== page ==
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Seeing & Photographing Shadows: Using A Key Visual Element:
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A self-portrait in black and white I made in 1971 (#17) was done with sidelighting. I placed the light—in this case a simple photoflood that consisted of nothing more than a $10 hardware store reflector and a light bulb—at a 90° angle to the lens axis. Notice how the light divides my face, and also notice that the shadow is solid black. I purposely wanted this kind of drama.

#17

I used off-camera flash in photographing a model in Venice (#18) and in this case I balanced the artificial light with the ambient light of dawn. That enabled me to see detail in the shadow side of the face. Using a gold reflector as a fill light, I also used sidelighting to make a portrait of a young woman in India (#19). We can see all the detail in her face perfectly, and the division between light and shadow is subtle. Compare this image with my self-portrait and you see the range of effects possible with sidelight.

#18

#19

Another approach to using sidelight is to have the subject turn away from the camera, as I did in (#20). The light source in this case is a window, and from the camera’s point of view the light is coming from the side. As such, it created texture and dimension in this model’s face.

#20

Rembrandt light is a term that is derived from the type of illumination the famous Renaissance artist used over and over again in his paintings. Carefully study the light on the woman’s face in (#21) a painting Rembrandt made in 1632. The shadow from the nose crosses the corner of the mouth, and this creates an inverted triangle of light on the cheek opposite the light source. The way you duplicate this is to place the artificial light source at a 45° angle to the lens axis, and at the same time it should be about 3-4 feet away from the subject and 3 feet above the subject’s face, figure A. I used the same type of light in photographing a model (#22) but my lighting was more contrasty than Rembrandt’s. Nevertheless, notice how the nose shadow crosses the corner of the young lady’s mouth and how the inverted triangle of light on her cheek is on the opposite side of her face from the light source.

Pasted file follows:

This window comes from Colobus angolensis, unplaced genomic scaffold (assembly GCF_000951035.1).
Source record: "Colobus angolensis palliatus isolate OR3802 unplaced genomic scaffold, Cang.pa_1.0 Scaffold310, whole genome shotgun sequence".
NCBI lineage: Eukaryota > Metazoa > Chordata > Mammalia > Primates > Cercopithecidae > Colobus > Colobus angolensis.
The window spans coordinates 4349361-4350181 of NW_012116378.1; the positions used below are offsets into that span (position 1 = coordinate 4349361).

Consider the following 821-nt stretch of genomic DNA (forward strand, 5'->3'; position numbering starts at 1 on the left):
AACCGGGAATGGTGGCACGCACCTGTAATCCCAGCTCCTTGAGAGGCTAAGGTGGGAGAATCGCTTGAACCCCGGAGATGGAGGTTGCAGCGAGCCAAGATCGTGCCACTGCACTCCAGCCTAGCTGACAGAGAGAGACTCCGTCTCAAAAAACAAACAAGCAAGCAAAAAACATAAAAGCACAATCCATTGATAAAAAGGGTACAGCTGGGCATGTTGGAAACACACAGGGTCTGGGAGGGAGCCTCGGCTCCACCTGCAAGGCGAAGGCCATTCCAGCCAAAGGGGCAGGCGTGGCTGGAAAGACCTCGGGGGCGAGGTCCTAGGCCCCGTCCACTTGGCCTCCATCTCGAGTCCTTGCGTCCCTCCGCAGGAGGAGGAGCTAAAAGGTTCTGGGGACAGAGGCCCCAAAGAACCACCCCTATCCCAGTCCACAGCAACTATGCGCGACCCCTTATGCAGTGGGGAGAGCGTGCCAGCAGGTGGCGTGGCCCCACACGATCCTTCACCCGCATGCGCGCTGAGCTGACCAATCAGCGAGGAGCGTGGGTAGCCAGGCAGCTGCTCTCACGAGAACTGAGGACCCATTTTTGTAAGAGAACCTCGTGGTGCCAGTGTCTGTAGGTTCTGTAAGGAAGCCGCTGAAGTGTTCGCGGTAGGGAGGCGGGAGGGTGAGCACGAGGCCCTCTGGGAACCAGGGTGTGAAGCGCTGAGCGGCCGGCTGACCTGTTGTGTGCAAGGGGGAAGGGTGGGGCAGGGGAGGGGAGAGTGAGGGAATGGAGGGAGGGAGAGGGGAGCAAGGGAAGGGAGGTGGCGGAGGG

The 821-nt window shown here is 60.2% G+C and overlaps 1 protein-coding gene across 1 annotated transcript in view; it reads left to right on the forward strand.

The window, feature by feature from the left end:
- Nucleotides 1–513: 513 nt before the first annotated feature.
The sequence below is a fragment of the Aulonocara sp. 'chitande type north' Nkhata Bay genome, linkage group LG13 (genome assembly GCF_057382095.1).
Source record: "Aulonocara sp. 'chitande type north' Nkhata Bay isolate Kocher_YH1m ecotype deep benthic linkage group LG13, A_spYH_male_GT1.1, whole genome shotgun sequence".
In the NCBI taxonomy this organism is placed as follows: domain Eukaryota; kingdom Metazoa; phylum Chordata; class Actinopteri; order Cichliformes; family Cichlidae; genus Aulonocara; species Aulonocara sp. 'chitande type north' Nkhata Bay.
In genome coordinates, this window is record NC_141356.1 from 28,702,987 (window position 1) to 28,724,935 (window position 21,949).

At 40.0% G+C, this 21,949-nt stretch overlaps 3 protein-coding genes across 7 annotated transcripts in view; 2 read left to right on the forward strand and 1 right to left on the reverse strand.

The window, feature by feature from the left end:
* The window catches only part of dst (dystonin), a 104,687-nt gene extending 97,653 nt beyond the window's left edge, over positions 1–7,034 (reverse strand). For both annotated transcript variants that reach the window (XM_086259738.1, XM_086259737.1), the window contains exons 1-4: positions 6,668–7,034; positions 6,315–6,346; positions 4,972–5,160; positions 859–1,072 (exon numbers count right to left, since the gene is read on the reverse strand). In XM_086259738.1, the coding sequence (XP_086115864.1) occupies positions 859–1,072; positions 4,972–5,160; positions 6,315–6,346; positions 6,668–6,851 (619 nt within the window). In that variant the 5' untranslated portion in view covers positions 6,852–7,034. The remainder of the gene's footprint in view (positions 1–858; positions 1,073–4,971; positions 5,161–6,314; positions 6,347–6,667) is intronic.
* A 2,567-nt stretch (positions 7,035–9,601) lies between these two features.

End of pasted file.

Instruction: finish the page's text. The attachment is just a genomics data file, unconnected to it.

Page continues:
#21

#22

Figure A

Outdoors, you don’t place the light. The sun moves across the sky in a predictable path, and the way photographers use it is to orient a model in relation to the sun. For example, when I photographed a woman in Gujarat, India (#23) I asked her through my interpreter to angle her face in such a way that I was able to capture Rembrandt lighting from the mid-morning sun.

#23

Butterfly lighting was popular in the 40’s and 50’s for dramatic portraits of movie stars. It is characterized by a shadow under the nose that resembles a butterfly (#24). To create this kind of shadow, the light must be positioned above the subject’s head and forward slightly so the nose shadow forms just above the lips. If you don’t want the shadow to be so harsh and devoid of detail, a reflector fill will bounce light into the face and open up the shadows.